August 17, 2018 / 2:29 PM / in 3 months

Caught in the crosshairs, UniCredit lags behind

* Bank has issued just 32% of 2018 funding plan

* Market access hampered by persistant volatility

By Alice Gledhill

LONDON, Aug 17 (IFR) - UniCredit has issued only one third of its €27.5bn funding target for 2018, but fresh volatility unleashed by the Turkish lira crisis showed it is not just fractious Italian politics that may hamper the bank’s efforts to make further headway.

Last year proved a watershed moment for Italy’s largest lender after a €13bn equity raise helped rehabilitate the bank and clean up its balance sheet.

But the election of a Eurosceptic populist government in Italy in March pushed bank funding costs to unpalatable levels, hampering market access for much of 2018.

UniCredit had completed just 32% of 2018’s group funding target by the end of July, according to its latest fixed income presentation. Most European lenders aim to be at least 50% through their plan by this stage of the year.

“It’s not the first time that the Italian banks have had restricted access to the primary market, but I guess the difference here is that 2019 is a year when some of the new requirements such as TLAC kick-in,” said one credit analyst.

Total loss-absorbing capacity (TLAC) is part of a global regulatory drive forcing the world’s largest banks to build up buffers of bail-in-able debt.

Requirements will be phased in from January, but UniCredit falls short of its transitional requirement of over 19.6% of risk-weighted assets (RWAs), which were last reported at €360.7bn.

Uncertainties remain over final calibrations, and further reductions in UniCredit’s RWAs would cut its needs. However, a rough calculation based on its €59.2bn of total capital, €1.5bn of non-preferred senior and €5.6bn of eligible preferred senior nonetheless implies a shortfall of at least €4bn, according to CreditSights.

“The funding plan that we have left for the year is TLAC-driven, so it will happen,” CFO Mirko Bianchi said on last week’s earnings call.

“The plan calls for approximately €4.5bn to €5.5bn in terms of TLAC instruments. Of course, that will depend on the risk-weighted asset levels that we are going to achieve in Q3 and in Q4.”

RUDE AWAKENING

A UniCredit spokeswoman told IFR that the bank is confident of meeting its requirement by January. However, a savage sell-off in the bank’s bonds as the Turkish lira hit a record low against the dollar served as a stark reminder of the volatility that has come to characterise this year’s issuance backdrop.

UniCredit, which owns around 40% of Yapi Kredi, has one of the highest exposures to Turkey of any European lender. Its €1.25bn 6.625% PNC2023 AT1 is quoted at its highest ever yield, around 7.40%, while its only non-preferred senior note - the €1.5bn 1% Jan 2023 - is quoted at 224bp over swaps, having priced at 70bp over in January.

“It’s been quite a rude awakening in terms of what Turkey headlines could do to spreads of European banks,” said Sebastian Angerer, a financials analyst at Western Asset Management.

There are also hurdles closer to home. The political tussle between Italy’s League and Five Star parties as they negotiate the country’s budget next month is likely to rattle BTPs, where spread widening shaved 30bp off UniCredit’s CET1 ratio in the second quarter. 10-year Italian paper has widened 170bp versus Bunds since late April, according to Tradeweb.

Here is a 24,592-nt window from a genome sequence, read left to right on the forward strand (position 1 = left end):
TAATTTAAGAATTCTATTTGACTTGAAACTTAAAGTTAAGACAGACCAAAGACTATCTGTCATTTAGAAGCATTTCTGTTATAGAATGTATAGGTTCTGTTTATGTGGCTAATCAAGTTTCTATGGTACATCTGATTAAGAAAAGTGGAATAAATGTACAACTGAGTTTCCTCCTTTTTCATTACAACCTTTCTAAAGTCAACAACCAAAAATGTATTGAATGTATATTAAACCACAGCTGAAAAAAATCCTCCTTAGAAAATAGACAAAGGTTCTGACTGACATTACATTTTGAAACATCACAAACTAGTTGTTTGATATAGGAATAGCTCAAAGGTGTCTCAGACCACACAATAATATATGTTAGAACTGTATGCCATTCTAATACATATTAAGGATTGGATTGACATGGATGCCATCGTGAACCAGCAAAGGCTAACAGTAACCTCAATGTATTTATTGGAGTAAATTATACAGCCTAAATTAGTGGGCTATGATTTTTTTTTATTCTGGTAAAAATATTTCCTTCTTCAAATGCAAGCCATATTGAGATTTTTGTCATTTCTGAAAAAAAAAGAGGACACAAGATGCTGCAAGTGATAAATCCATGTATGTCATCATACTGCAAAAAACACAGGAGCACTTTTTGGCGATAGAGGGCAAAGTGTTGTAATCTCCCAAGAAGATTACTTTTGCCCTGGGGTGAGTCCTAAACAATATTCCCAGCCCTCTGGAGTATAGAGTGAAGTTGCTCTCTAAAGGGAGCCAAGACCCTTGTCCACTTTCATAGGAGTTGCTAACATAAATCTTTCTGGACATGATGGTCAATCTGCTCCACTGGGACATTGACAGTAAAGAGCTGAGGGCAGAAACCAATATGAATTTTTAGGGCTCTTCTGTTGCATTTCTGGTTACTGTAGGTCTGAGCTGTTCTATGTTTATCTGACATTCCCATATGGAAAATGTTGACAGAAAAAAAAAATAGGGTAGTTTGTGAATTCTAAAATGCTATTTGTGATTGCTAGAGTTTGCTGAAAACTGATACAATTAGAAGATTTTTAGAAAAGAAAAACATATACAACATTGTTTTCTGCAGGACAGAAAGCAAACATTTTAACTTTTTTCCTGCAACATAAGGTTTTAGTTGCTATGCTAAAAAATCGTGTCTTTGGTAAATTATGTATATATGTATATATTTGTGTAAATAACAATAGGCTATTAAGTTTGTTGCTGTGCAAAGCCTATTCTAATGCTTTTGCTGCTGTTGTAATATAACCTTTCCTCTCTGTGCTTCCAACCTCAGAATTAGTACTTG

“If you use stated sensitivities [regarding the impact on CET1] and assume a widening of BTP spread to their 2011 wides, this would be a meaningful impact on the capital side,” added Angerer.

BREATHING SPACE?

The ramifications of UniCredit falling short of its 19.6% TLAC requirement are unclear. The EU Council warns that any breach should be appropriately addressed and remedied by competent and resolution authorities, but it does so in relatively loose wording.

Added to that, the TLAC requirement is currently only driven by the FSB final term-sheet and is not yet legally binding, said the credit analyst. Even so, there is an element of market pressure to comply.

Nor will there be any let up for UniCredit in 2019. The bank’s final MREL requirement - effectively a European version of TLAC - is equivalent to 26.03% of RWAs, and binding from March 2020.

There are reasons for optimism, however. The Yankee market saw Barclays, BNP Paribas and Lloyds carve out US$8.25bn of debt only last week, and - at the right price - there should be appetite for UniCredit too.

And despite its TLAC shortfall, UniCredit is better positioned when it comes to AT1 and Tier 2. While its 2017-2019 funding plan includes respective €750m and €2.4bn targets for those asset classes, it has no immediate maturities or calls coming up.

“Although it is disappointing for them that they are only 32% through their plan, it is not a concern,” said Mark Holman, chief executive officer at TwentyFour Asset Management.

“The FD and Treasury team and UniCredit also have the task to issue efficiently and I think market conditions for all Italian borrowers have been difficult since the Italian elections, and those that can afford to wait for better funding conditions probably are prudent to do that.”

Reporting by Alice Gledhill, editing by Sudip Roy, Helene Durand

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